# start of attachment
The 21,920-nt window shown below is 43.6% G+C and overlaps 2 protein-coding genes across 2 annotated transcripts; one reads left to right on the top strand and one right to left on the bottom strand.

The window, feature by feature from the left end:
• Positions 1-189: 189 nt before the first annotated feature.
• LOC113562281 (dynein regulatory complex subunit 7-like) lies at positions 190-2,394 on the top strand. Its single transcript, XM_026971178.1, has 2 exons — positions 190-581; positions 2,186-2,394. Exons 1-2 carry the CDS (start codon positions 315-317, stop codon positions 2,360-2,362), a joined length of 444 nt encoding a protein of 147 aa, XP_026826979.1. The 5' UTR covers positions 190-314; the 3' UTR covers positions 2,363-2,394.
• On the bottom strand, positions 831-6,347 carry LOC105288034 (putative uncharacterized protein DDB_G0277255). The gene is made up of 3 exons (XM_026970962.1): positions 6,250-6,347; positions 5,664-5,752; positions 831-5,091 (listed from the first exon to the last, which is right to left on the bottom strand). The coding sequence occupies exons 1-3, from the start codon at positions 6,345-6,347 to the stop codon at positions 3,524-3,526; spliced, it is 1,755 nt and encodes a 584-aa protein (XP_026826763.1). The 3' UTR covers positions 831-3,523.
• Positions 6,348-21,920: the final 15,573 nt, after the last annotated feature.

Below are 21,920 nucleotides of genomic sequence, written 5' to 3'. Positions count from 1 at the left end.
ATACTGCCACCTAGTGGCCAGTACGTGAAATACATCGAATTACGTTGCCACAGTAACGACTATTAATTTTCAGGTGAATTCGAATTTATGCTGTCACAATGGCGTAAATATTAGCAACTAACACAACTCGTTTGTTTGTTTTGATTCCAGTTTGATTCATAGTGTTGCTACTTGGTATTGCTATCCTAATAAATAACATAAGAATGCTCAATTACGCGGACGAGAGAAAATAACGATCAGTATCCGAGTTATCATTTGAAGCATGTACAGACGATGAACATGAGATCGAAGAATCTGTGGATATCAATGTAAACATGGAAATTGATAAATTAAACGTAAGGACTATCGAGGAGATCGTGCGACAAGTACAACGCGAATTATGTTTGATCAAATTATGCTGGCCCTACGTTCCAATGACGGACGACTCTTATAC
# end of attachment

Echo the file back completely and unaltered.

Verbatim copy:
The 21,920-nt window shown below is 43.6% G+C and overlaps 2 protein-coding genes across 2 annotated transcripts; one reads left to right on the top strand and one right to left on the bottom strand.

The window, feature by feature from the left end:
• Positions 1-189: 189 nt before the first annotated feature.
• LOC113562281 (dynein regulatory complex subunit 7-like) lies at positions 190-2,394 on the top strand. Its single transcript, XM_026971178.1, has 2 exons — positions 190-581; positions 2,186-2,394. Exons 1-2 carry the CDS (start codon positions 315-317, stop codon positions 2,360-2,362), a joined length of 444 nt encoding a protein of 147 aa, XP_026826979.1. The 5' UTR covers positions 190-314; the 3' UTR covers positions 2,363-2,394.
• On the bottom strand, positions 831-6,347 carry LOC105288034 (putative uncharacterized protein DDB_G0277255). The gene is made up of 3 exons (XM_026970962.1): positions 6,250-6,347; positions 5,664-5,752; positions 831-5,091 (listed from the first exon to the last, which is right to left on the bottom strand). The coding sequence occupies exons 1-3, from the start codon at positions 6,345-6,347 to the stop codon at positions 3,524-3,526; spliced, it is 1,755 nt and encodes a 584-aa protein (XP_026826763.1). The 3' UTR covers positions 831-3,523.
• Positions 6,348-21,920: the final 15,573 nt, after the last annotated feature.

Below are 21,920 nucleotides of genomic sequence, written 5' to 3'. Positions count from 1 at the left end.
ATACTGCCACCTAGTGGCCAGTACGTGAAATACATCGAATTACGTTGCCACAGTAACGACTATTAATTTTCAGGTGAATTCGAATTTATGCTGTCACAATGGCGTAAATATTAGCAACTAACACAACTCGTTTGTTTGTTTTGATTCCAGTTTGATTCATAGTGTTGCTACTTGGTATTGCTATCCTAATAAATAACATAAGAATGCTCAATTACGCGGACGAGAGAAAATAACGATCAGTATCCGAGTTATCATTTGAAGCATGTACAGACGATGAACATGAGATCGAAGAATCTGTGGATATCAATGTAAACATGGAAATTGATAAATTAAACGTAAGGACTATCGAGGAGATCGTGCGACAAGTACAACGCGAATTATGTTTGATCAAATTATGCTGGCCCTACGTTCCAATGACGGACGACTCTTATAC